Summary: Chapter V. Charlotte

Filled with excitement about meeting his new friend, Wilbur has a hard time sleeping. When daylight comes, he searches for his new friend but doesn’t see anyone. He loudly asks who the friend is, but he wakes the other animals, and the oldest sheep shushes him. Lurvy brings Wilbur his slop, which he gobbles up hungrily. As Wilbur lies down for his morning nap, he hears the voice again. The voice greets him and introduces itself as Charlotte, the spider whose web spans the upper corner of the doorway above his pen. Charlotte demonstrates how she catches and wraps a fly that gets caught in her web. She lists all the insects she eats, explaining that she actually just drinks their blood. Upon hearing this, Wilbur feels disturbed. Charlotte explains that she is the way she is and that if she didn’t eat bugs, they would overtake the earth. Hearing their conversation, the goose thinks to herself how innocent Wilbur is and that he doesn’t even know the Zuckermans will slaughter him at Christmas. As Charlotte eats the fly, Wilbur settles down for his nap.

Summary: Chapter VI . Summer Days

School lets out for the summer, and Fern visits Wilbur almost every day. The goose’s eggs hatch, and Charlotte announces the goslings’ arrival to the barnyard animals. One egg does not hatch, however. The goose gives it to Templeton, while the gander warns Templeton that he had better stay away from the goslings. Charlotte warns everyone that if the unhatched egg ever breaks, the stink from the rotten egg will fill the whole barn. 

Analysis: Chapters V–VI

Charlotte’s introduction to Wilbur also introduces Wilbur to the harsh realities of the world. The identity of Wilbur’s would-be friend surprises him since he is not familiar with spiders. Wilbur feels disturbed by Charlotte’s nature as a spider, as it contrasts with the world he knows so far. Where he receives his food from others on a schedule every day, Charlotte earns her food by making her webs and catching her dinner. Even as Charlotte explains the practicality of her diet, Wilbur focuses, at first, on her bloodthirsty nature. However, Charlotte shows Wilbur that death is often necessary. As the goose listens to their conversation and thinks about the Zuckermans’ plan to slaughter Wilbur at Christmas, the sometimes unpleasant nature of the world that is just part of life for animals is noted, but it is also a reminder to the reader of Wilbur’s potential fate.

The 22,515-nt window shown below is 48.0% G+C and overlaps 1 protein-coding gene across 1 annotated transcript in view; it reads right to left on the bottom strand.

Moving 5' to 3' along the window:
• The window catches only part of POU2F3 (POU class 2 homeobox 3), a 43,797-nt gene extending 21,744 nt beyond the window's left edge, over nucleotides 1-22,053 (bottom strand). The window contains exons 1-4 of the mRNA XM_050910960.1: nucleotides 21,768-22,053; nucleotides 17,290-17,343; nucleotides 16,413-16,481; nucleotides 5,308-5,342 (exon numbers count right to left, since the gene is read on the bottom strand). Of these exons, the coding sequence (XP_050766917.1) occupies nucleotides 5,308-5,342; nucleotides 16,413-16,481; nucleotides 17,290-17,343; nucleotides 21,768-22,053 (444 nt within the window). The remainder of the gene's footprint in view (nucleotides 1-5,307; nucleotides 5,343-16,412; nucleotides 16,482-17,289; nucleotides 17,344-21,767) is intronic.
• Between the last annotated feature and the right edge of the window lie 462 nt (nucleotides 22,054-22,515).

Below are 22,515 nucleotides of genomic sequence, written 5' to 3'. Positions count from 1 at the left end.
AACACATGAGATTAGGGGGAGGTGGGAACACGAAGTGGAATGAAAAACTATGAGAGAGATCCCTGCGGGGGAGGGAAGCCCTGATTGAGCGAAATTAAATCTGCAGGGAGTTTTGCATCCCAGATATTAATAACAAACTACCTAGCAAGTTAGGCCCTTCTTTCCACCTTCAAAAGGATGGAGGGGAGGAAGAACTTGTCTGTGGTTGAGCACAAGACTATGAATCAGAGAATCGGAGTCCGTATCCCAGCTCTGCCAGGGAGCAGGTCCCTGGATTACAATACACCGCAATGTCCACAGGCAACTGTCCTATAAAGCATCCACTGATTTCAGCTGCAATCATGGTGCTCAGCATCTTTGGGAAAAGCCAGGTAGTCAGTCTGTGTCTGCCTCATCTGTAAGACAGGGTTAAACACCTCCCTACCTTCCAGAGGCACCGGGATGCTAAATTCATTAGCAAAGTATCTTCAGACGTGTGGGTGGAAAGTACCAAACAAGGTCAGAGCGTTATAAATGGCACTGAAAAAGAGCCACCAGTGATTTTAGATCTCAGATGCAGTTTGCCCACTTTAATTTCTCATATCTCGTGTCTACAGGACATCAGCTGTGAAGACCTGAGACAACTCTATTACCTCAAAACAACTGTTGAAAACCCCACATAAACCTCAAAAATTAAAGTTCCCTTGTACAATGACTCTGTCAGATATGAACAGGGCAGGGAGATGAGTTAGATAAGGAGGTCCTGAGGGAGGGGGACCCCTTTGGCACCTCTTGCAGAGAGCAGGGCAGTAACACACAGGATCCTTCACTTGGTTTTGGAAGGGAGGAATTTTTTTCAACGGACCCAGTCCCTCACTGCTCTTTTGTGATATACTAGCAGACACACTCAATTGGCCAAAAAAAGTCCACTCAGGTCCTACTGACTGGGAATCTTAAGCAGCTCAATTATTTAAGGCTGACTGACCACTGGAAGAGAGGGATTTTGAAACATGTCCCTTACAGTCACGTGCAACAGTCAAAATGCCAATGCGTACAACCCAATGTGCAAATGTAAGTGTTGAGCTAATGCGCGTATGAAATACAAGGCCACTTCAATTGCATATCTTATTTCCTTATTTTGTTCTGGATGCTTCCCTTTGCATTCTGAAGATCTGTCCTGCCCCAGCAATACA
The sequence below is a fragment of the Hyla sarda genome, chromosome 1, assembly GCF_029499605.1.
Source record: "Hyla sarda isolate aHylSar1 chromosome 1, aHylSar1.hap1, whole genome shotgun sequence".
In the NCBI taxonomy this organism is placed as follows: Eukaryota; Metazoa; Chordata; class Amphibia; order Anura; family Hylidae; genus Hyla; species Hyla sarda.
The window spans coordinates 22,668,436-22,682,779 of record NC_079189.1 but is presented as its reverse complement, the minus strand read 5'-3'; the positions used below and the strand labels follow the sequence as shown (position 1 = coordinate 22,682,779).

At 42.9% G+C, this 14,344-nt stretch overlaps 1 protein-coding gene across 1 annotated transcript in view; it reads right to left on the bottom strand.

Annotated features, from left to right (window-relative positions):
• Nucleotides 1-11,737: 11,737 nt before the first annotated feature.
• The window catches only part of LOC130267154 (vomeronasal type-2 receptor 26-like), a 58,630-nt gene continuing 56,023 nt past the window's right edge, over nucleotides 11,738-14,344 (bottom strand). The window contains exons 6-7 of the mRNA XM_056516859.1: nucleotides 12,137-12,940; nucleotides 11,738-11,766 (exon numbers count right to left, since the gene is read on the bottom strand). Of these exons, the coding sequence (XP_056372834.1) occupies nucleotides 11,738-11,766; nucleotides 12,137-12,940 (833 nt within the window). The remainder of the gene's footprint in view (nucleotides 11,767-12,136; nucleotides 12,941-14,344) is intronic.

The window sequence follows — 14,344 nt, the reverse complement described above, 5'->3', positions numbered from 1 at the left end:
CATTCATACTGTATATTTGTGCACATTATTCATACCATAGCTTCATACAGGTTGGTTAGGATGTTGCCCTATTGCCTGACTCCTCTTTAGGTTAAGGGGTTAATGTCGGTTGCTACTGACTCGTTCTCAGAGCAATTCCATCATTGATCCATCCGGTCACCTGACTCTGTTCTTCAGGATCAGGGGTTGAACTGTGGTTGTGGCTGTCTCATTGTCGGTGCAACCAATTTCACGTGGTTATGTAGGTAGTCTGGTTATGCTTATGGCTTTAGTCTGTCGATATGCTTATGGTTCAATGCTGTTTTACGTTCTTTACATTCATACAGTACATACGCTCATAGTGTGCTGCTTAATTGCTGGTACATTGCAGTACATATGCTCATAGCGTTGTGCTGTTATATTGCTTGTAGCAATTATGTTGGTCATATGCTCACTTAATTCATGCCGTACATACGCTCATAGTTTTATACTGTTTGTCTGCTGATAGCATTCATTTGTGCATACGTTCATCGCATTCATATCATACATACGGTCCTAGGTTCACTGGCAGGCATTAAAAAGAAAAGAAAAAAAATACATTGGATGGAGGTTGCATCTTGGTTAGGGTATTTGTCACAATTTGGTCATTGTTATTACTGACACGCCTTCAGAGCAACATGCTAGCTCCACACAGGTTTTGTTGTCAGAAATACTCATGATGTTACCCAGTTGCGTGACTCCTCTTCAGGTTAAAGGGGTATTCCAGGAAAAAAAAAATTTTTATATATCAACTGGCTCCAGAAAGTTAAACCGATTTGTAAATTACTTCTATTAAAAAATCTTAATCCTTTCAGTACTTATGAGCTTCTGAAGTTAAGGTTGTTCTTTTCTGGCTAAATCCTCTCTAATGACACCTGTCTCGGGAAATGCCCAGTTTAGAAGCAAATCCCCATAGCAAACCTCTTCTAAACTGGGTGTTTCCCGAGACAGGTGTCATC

Friendship remains central to the story, especially as Wilbur gains new friendship with Charlotte and his old friend Fern visits more often because she is no longer in school. Even among the other animals, Wilbur experiences the comradery that comes from living with others. Wilbur’s growing relationships are shown by his joy at the hatching of the goslings, both in his pride for the goose and the enjoyment of the new babies. His comradery is also shown in his understanding of Templeton, knowing not only where he lives but the things he stores and values.

Wilbur’s youth is contrasted by the wisdom and knowledge of the older animals in the barn. When he speaks loudly in the morning to learn the identity of his new friend, the oldest sheep shushes him and scolds him for being inconsiderate to the sleeping animals. When he is critical of Charlotte’s diet, she teaches him that they are different and thus have different responsibilities and needs. When Templeton takes the one unhatched goose egg, Charlotte speaks a word of wisdom to the barn animals about the potential stench if the egg were to break. While Wilbur knows very little compared to other animals in the barn, his innocence and willingness to learn is shown as a positive quality.